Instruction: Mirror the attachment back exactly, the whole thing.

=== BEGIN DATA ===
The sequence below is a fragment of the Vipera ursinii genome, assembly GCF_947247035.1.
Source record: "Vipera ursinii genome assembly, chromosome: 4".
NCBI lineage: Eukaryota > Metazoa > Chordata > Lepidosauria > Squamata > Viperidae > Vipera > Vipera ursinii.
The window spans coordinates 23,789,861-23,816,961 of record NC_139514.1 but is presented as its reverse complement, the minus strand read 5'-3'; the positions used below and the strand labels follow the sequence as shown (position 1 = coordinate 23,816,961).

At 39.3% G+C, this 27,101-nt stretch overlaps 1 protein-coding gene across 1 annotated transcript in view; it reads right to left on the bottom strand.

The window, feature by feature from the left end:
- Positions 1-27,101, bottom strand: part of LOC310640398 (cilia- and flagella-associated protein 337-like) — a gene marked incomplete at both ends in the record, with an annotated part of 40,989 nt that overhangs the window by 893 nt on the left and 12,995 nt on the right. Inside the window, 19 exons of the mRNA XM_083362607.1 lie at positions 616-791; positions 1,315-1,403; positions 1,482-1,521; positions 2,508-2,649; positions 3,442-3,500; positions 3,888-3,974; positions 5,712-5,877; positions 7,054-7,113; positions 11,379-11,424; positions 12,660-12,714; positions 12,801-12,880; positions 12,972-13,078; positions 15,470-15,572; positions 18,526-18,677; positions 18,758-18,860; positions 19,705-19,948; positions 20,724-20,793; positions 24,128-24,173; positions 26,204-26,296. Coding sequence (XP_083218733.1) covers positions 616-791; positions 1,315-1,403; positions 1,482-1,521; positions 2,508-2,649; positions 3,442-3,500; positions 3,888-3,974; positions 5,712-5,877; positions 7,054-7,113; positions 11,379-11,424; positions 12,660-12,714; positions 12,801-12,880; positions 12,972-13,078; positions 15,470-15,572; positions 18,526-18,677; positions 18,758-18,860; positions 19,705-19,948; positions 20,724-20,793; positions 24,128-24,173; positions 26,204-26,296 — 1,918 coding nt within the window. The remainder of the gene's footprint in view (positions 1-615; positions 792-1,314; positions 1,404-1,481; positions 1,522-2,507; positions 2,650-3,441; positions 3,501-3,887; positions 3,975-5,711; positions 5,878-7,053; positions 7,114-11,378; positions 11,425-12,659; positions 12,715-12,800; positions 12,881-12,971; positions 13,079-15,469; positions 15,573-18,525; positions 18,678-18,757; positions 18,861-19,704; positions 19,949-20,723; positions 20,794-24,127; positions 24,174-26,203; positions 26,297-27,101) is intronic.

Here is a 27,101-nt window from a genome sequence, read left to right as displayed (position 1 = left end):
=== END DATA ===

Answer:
The sequence below is a fragment of the Vipera ursinii genome, assembly GCF_947247035.1.
Source record: "Vipera ursinii genome assembly, chromosome: 4".
NCBI lineage: Eukaryota > Metazoa > Chordata > Lepidosauria > Squamata > Viperidae > Vipera > Vipera ursinii.
The window spans coordinates 23,789,861-23,816,961 of record NC_139514.1 but is presented as its reverse complement, the minus strand read 5'-3'; the positions used below and the strand labels follow the sequence as shown (position 1 = coordinate 23,816,961).

At 39.3% G+C, this 27,101-nt stretch overlaps 1 protein-coding gene across 1 annotated transcript in view; it reads right to left on the bottom strand.

The window, feature by feature from the left end:
- Positions 1-27,101, bottom strand: part of LOC310640398 (cilia- and flagella-associated protein 337-like) — a gene marked incomplete at both ends in the record, with an annotated part of 40,989 nt that overhangs the window by 893 nt on the left and 12,995 nt on the right. Inside the window, 19 exons of the mRNA XM_083362607.1 lie at positions 616-791; positions 1,315-1,403; positions 1,482-1,521; positions 2,508-2,649; positions 3,442-3,500; positions 3,888-3,974; positions 5,712-5,877; positions 7,054-7,113; positions 11,379-11,424; positions 12,660-12,714; positions 12,801-12,880; positions 12,972-13,078; positions 15,470-15,572; positions 18,526-18,677; positions 18,758-18,860; positions 19,705-19,948; positions 20,724-20,793; positions 24,128-24,173; positions 26,204-26,296. Coding sequence (XP_083218733.1) covers positions 616-791; positions 1,315-1,403; positions 1,482-1,521; positions 2,508-2,649; positions 3,442-3,500; positions 3,888-3,974; positions 5,712-5,877; positions 7,054-7,113; positions 11,379-11,424; positions 12,660-12,714; positions 12,801-12,880; positions 12,972-13,078; positions 15,470-15,572; positions 18,526-18,677; positions 18,758-18,860; positions 19,705-19,948; positions 20,724-20,793; positions 24,128-24,173; positions 26,204-26,296 — 1,918 coding nt within the window. The remainder of the gene's footprint in view (positions 1-615; positions 792-1,314; positions 1,404-1,481; positions 1,522-2,507; positions 2,650-3,441; positions 3,501-3,887; positions 3,975-5,711; positions 5,878-7,053; positions 7,114-11,378; positions 11,425-12,659; positions 12,715-12,800; positions 12,881-12,971; positions 13,079-15,469; positions 15,573-18,525; positions 18,678-18,757; positions 18,861-19,704; positions 19,949-20,723; positions 20,794-24,127; positions 24,174-26,203; positions 26,297-27,101) is intronic.

Here is a 27,101-nt window from a genome sequence, read left to right as displayed (position 1 = left end):